What is Galvus?

What is Galvus?
Galvus is a medicine that contains the active substance vildagliptin. It is available as tablets (50 mg).

What is Galvus used for?
Galvus is used to treat type-2 diabetes mellitus. It can be used in the following ways:

on its own (monotherapy) in patients whose diabetes is not sufficiently controlled by diet and exercise and who cannot take metformin;
together with metformin, a thiazolidinedione or a sulphonylurea (dual therapy) when the patient’s diabetes is insufficiently controlled by this other medicine taken alone, but it is only used in combination with a sulphonylurea in patients who cannot take metformin;
together with a sulphonylurea and metformin (triple therapy) in patients whose diabetes is not sufficiently controlled by these medicines plus diet and exercise;
together with insulin (with or without metformin) in patients whose diabetes is not sufficiently controlled by diet and exercise plus a stable dose of insulin.
The medicine can only be obtained with a prescription.

How is Galvus used?
In adults, the recommended dose of Galvus is:

one tablet in the morning and another in the evening (100 mg per day), when used alone, with metformin, with a thiazolidinedione, with metformin plus a sulphonylurea, or with insulin (with or without metformin);
one tablet in the morning (50 mg per day) when taken with a sulphonylurea. A lower dose of the sulphonylurea may also be considered to reduce the risk of hypoglycaemia (low blood glucose levels).
The daily dose should not exceed two tablets (100 mg). In patients with moderate or severe kidney problems, the recommended dose is 50 mg once daily.

How does Galvus work?
Type-2 diabetes is a disease in which the pancreas does not make enough insulin to control the level of glucose (sugar) in the blood or when the body is unable to use insulin effectively. The active substance in Galvus, vildagliptin, is a dipeptidyl-peptidase-4 (DPP-4) inhibitor. It works by blocking the breakdown of ‘incretin’ hormones in the body. These hormones are released after a meal and stimulate the pancreas to produce insulin. By increasing levels of incretin hormones in the blood, vildagliptin stimulates the pancreas to produce more insulin when blood glucose levels are high. Vildagliptin does not work when the blood glucose is low. Vildagliptin also reduces the amount of glucose made by the liver, by increasing insulin levels and decreasing the levels of the hormone glucagon. Together, these processes reduce blood glucose levels and help to control type-2 diabetes.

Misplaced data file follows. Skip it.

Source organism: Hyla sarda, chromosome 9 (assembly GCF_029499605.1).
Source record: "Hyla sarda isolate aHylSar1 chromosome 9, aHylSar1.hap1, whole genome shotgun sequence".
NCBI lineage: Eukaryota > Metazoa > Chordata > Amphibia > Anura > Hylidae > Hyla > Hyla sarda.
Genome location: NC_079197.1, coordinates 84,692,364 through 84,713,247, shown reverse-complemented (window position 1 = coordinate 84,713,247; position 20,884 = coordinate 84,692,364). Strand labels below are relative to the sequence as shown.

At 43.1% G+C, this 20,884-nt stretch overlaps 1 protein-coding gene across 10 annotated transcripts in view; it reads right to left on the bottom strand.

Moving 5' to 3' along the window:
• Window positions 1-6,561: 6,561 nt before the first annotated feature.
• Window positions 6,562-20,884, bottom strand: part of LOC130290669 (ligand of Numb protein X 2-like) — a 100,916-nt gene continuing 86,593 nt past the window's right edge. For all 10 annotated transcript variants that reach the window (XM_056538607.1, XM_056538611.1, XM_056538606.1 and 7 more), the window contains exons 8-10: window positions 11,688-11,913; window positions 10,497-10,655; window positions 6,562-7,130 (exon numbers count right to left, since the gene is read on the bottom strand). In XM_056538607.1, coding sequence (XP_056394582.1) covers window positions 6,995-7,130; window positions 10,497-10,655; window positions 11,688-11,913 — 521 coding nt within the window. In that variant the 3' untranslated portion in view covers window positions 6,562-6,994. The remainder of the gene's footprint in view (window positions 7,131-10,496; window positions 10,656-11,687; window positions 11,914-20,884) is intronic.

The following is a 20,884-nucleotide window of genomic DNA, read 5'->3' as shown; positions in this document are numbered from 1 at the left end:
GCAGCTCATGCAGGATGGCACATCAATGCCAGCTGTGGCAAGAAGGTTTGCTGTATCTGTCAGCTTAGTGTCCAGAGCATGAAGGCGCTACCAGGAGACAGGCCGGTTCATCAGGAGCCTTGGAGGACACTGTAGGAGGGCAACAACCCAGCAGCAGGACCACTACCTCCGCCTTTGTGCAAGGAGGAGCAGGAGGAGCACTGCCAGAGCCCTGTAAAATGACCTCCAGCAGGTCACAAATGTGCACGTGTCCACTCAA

How has Galvus been studied?
Galvus has been studied in eleven main studies involving a total of over 5,000 patients with type-2 diabetes and insufficient control of blood glucose levels.

Five of these studies looked at the effects of Galvus taken alone in a total of 3,644 patients, comparing it with placebo (a dummy treatment), metformin, rosiglitazone (a thiazolidinedione) or gliclazide (a sulphonylurea).

Four studies compared the effects of Galvus, taken at doses of 50 or 100 mg a day for 24 weeks, with those of placebo, when used as an add-on to existing treatment with metformin (544 patients), pioglitazone (a thiazolidinedione, 463 patients), glimepiride (a sulphonylurea, 515 patients) or insulin (296 patients).

A further study compared Galvus with placebo as an add-on treatment in 318 patients who were already taking metformin and glimepiride.

A further study compared Galvus with placebo as an add-on treatment in 449 patients who were already taking a stable dose of long-acting insulin. Some of the patients were also taking metformin.

In all studies, the main measure of effectiveness was the change in blood levels of a substance called glycosylated haemoglobin (HbA1c), which gives an indication of how well blood glucose is controlled.

What benefit has Galvus shown during the studies?
Galvus used on its own was effective at reducing levels of HbA1c, but was less effective than the comparator medicines. In the study comparing Galvus with metformin, significantly better results were seen with metformin: a reduction in HbA1c of 1.5 percentage points after 52 weeks compared with a reduction of around 1 percentage point in patients treated with Galvus.